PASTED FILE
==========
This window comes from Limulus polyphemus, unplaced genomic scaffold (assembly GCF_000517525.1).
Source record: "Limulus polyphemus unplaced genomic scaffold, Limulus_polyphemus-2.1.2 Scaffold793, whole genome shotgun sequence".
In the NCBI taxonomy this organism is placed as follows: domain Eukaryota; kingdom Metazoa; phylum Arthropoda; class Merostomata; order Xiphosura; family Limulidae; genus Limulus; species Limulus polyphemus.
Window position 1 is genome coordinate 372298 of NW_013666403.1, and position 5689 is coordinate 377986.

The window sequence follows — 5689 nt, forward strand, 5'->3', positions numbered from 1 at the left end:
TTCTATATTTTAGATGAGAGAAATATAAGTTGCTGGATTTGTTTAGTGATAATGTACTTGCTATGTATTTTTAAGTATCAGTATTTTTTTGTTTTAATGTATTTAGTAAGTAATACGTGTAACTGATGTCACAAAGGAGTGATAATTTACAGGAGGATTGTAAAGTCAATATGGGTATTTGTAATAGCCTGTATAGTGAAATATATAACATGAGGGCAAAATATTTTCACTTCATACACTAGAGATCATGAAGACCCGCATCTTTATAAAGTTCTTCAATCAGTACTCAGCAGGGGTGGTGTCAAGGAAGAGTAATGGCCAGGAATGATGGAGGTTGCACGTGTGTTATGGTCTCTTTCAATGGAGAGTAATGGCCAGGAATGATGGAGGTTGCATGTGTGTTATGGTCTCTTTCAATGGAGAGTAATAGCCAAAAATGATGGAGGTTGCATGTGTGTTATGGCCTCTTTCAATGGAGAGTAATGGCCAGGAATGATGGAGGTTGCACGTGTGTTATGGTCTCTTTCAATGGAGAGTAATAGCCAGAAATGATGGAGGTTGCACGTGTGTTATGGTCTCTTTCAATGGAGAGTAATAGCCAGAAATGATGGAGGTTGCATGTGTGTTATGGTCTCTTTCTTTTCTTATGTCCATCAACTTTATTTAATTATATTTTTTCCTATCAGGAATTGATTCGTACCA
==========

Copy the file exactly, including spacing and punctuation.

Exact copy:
This window comes from Limulus polyphemus, unplaced genomic scaffold (assembly GCF_000517525.1).
Source record: "Limulus polyphemus unplaced genomic scaffold, Limulus_polyphemus-2.1.2 Scaffold793, whole genome shotgun sequence".
In the NCBI taxonomy this organism is placed as follows: domain Eukaryota; kingdom Metazoa; phylum Arthropoda; class Merostomata; order Xiphosura; family Limulidae; genus Limulus; species Limulus polyphemus.
Window position 1 is genome coordinate 372298 of NW_013666403.1, and position 5689 is coordinate 377986.

The window sequence follows — 5689 nt, forward strand, 5'->3', positions numbered from 1 at the left end:
TTCTATATTTTAGATGAGAGAAATATAAGTTGCTGGATTTGTTTAGTGATAATGTACTTGCTATGTATTTTTAAGTATCAGTATTTTTTTGTTTTAATGTATTTAGTAAGTAATACGTGTAACTGATGTCACAAAGGAGTGATAATTTACAGGAGGATTGTAAAGTCAATATGGGTATTTGTAATAGCCTGTATAGTGAAATATATAACATGAGGGCAAAATATTTTCACTTCATACACTAGAGATCATGAAGACCCGCATCTTTATAAAGTTCTTCAATCAGTACTCAGCAGGGGTGGTGTCAAGGAAGAGTAATGGCCAGGAATGATGGAGGTTGCACGTGTGTTATGGTCTCTTTCAATGGAGAGTAATGGCCAGGAATGATGGAGGTTGCATGTGTGTTATGGTCTCTTTCAATGGAGAGTAATAGCCAAAAATGATGGAGGTTGCATGTGTGTTATGGCCTCTTTCAATGGAGAGTAATGGCCAGGAATGATGGAGGTTGCACGTGTGTTATGGTCTCTTTCAATGGAGAGTAATAGCCAGAAATGATGGAGGTTGCACGTGTGTTATGGTCTCTTTCAATGGAGAGTAATAGCCAGAAATGATGGAGGTTGCATGTGTGTTATGGTCTCTTTCTTTTCTTATGTCCATCAACTTTATTTAATTATATTTTTTCCTATCAGGAATTGATTCGTACCA